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The French Lesson, Part 5

by The Scholar

"I can't remember it all."

"That doesn't matter, just write what you can."

"I have, but it sounds really dull."

I was doing my homework - my diary entry about our trip to Rouen and I couldn't remember a lot of what had been said to us. We had guidebooks, we had postcards, we had a lot of information, but my brain just didn't want to work and Simon was being of no help whatsoever.

"This is really boring!" I announced.

"I found it all quite fascinating." Kevin Bradshaw. He would! Not exactly the class swot, but he liked history and I didn't, so I didn't really care.

Yeah, so did I." Mike McKenzie. Mike preferred to play sport than do anything academically, but he tried hard, I had heard people say that about him. "Mike McKenzie tries hard," like no one else did. I did. I tried very hard. It wasn't my fault that I had no interest in history, or geography, or maths, or sport, or English, or - well, any subject, really. I didn't like school and school didn't like me.

I looked at the entry in my diary and read it through:

Founded by the Gaul tribe of Veliocassi who called it Ratumacos, by 912 AD the Normans had arrived and today Rouen is the capital city of Normandy. In the Middle Ages it was the seat of the Exchequer of Normandy and one of the most prosperous of cities in medieval Europe. ...

I couldn't remember what happened between the Gaul's and the Normans and, to be honest, didn't much care.

It was in Rouen that Joan of Arc was burnt at the stake on 30thMay 1431, but lots of famous people have been born in Rouen, including Edward IV a King of England, Philippe Étancelin who had something to do with Grand Prix motor racing - Rouen hosted the French Grand Prix at the Rouen-Les-Essarts track on and off between 1952 and 1968. Charles Nicolle, the bacteriologist who won the Nobel Prize in Medicine in 1928, the same year that film director Jacques Rivette was born in Rouen and the author of Madame Bovary, Gustave Flaubert. ...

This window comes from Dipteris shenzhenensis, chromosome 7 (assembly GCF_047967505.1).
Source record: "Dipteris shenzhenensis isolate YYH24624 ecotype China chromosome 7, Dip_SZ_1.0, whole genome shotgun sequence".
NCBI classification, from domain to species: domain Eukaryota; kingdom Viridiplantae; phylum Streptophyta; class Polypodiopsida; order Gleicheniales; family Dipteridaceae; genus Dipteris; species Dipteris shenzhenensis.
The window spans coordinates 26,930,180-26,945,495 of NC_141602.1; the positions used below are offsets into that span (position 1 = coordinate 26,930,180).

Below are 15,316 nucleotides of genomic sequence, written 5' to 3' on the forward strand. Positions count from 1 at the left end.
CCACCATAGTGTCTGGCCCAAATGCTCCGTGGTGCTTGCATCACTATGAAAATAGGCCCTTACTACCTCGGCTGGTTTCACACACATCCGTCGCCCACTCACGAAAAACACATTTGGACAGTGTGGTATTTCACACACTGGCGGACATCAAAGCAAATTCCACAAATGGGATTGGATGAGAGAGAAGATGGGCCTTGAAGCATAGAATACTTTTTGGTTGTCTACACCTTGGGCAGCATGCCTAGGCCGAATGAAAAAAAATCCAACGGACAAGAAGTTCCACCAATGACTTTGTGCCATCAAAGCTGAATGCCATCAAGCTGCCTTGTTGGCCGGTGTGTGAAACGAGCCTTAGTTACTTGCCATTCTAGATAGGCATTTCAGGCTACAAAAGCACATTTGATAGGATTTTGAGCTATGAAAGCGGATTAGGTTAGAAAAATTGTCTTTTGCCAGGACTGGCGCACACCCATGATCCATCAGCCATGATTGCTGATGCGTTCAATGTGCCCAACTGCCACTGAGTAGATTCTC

That should be impressive, shows I paid attention to something. Okay, so some of the names I got from a book, but at least I had to look at a book to find them and chucking in a few of the more interesting people should please the teachers.

As Rouen continued to grow it was annexed to the French kingdom by Philippe Auguste in 1204. He demolished the Norman castle and built one of his own, the Château Bouvreuil, built on the site of the Gallo-Roman amphitheatre. Rouen had a thriving textile industry and relied on the River Seine for much business. In 1419, Rouen surrendered to Henry V of England, who annexed Rouen to the House of Plantagenet and in 1431 Joan of Arc was burnt at the stake and by 1449 the French King Charles VII had recaptured the town. During World War II, the German navy was based in a chateau on the École Supérieure de Commerce de Rouen campus and on D-day Rouen was very heavily bombed and the cities cathedral was almost destroyed. ...

I guess other stuff happened between 1449 and D-day, but it was a long time ago, I didn't care and just wanted this torturous assignment to end.

Visitors to Rouen should take a trip to the Notre Dame Cathedral. It has a butter tower, which in French is the Tour de Beurre. Monet did a lot of paintings of the cathedral and some of them are in an art gallery in Paris and some of his others can be seen in Rouen's Musée des beaux-arts de Rouen. There is a 16thcentury astronomical clock in the Gros Horloge street and Church of Saint Maclou with its Tour Jeanne d'Arc and in the centre of the Place du Vieux Marché is the modern church of Saint Joan of Arc and the building represents the pyre on which she was burnt....